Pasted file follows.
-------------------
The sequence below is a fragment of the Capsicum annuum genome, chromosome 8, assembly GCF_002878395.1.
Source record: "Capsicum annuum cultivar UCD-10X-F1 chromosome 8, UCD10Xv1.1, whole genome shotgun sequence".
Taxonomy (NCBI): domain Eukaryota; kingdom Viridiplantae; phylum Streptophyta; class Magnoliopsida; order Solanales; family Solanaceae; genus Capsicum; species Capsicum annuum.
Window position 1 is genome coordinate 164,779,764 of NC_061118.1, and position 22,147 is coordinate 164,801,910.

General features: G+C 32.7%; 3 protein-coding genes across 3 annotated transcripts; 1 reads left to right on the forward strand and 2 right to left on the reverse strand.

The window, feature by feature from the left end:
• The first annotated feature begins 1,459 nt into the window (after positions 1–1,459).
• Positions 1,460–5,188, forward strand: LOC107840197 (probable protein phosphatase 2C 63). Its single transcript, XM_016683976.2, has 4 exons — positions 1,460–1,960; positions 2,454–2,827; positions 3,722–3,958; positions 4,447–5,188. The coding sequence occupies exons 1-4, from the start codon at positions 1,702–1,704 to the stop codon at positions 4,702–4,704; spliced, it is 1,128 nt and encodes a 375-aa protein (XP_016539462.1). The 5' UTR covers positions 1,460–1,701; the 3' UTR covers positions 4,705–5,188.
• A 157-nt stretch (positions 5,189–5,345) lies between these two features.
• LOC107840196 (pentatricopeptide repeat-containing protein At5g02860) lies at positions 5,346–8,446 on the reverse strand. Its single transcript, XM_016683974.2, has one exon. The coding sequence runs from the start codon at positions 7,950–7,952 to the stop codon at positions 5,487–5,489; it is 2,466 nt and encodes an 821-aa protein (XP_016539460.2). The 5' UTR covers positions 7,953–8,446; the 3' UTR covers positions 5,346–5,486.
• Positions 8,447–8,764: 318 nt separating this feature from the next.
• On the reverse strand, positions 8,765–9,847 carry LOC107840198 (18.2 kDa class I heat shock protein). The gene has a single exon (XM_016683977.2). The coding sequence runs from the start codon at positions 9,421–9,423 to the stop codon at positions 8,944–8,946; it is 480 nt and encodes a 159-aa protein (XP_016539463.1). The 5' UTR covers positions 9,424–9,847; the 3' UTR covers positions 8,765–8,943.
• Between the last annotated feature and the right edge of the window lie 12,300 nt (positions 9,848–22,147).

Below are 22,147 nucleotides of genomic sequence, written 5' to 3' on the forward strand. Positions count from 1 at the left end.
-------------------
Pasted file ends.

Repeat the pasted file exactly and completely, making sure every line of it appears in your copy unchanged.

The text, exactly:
The sequence below is a fragment of the Capsicum annuum genome, chromosome 8, assembly GCF_002878395.1.
Source record: "Capsicum annuum cultivar UCD-10X-F1 chromosome 8, UCD10Xv1.1, whole genome shotgun sequence".
Taxonomy (NCBI): domain Eukaryota; kingdom Viridiplantae; phylum Streptophyta; class Magnoliopsida; order Solanales; family Solanaceae; genus Capsicum; species Capsicum annuum.
Window position 1 is genome coordinate 164,779,764 of NC_061118.1, and position 22,147 is coordinate 164,801,910.

General features: G+C 32.7%; 3 protein-coding genes across 3 annotated transcripts; 1 reads left to right on the forward strand and 2 right to left on the reverse strand.

The window, feature by feature from the left end:
• The first annotated feature begins 1,459 nt into the window (after positions 1–1,459).
• Positions 1,460–5,188, forward strand: LOC107840197 (probable protein phosphatase 2C 63). Its single transcript, XM_016683976.2, has 4 exons — positions 1,460–1,960; positions 2,454–2,827; positions 3,722–3,958; positions 4,447–5,188. The coding sequence occupies exons 1-4, from the start codon at positions 1,702–1,704 to the stop codon at positions 4,702–4,704; spliced, it is 1,128 nt and encodes a 375-aa protein (XP_016539462.1). The 5' UTR covers positions 1,460–1,701; the 3' UTR covers positions 4,705–5,188.
• A 157-nt stretch (positions 5,189–5,345) lies between these two features.
• LOC107840196 (pentatricopeptide repeat-containing protein At5g02860) lies at positions 5,346–8,446 on the reverse strand. Its single transcript, XM_016683974.2, has one exon. The coding sequence runs from the start codon at positions 7,950–7,952 to the stop codon at positions 5,487–5,489; it is 2,466 nt and encodes an 821-aa protein (XP_016539460.2). The 5' UTR covers positions 7,953–8,446; the 3' UTR covers positions 5,346–5,486.
• Positions 8,447–8,764: 318 nt separating this feature from the next.
• On the reverse strand, positions 8,765–9,847 carry LOC107840198 (18.2 kDa class I heat shock protein). The gene has a single exon (XM_016683977.2). The coding sequence runs from the start codon at positions 9,421–9,423 to the stop codon at positions 8,944–8,946; it is 480 nt and encodes a 159-aa protein (XP_016539463.1). The 5' UTR covers positions 9,424–9,847; the 3' UTR covers positions 8,765–8,943.
• Between the last annotated feature and the right edge of the window lie 12,300 nt (positions 9,848–22,147).

Below are 22,147 nucleotides of genomic sequence, written 5' to 3' on the forward strand. Positions count from 1 at the left end.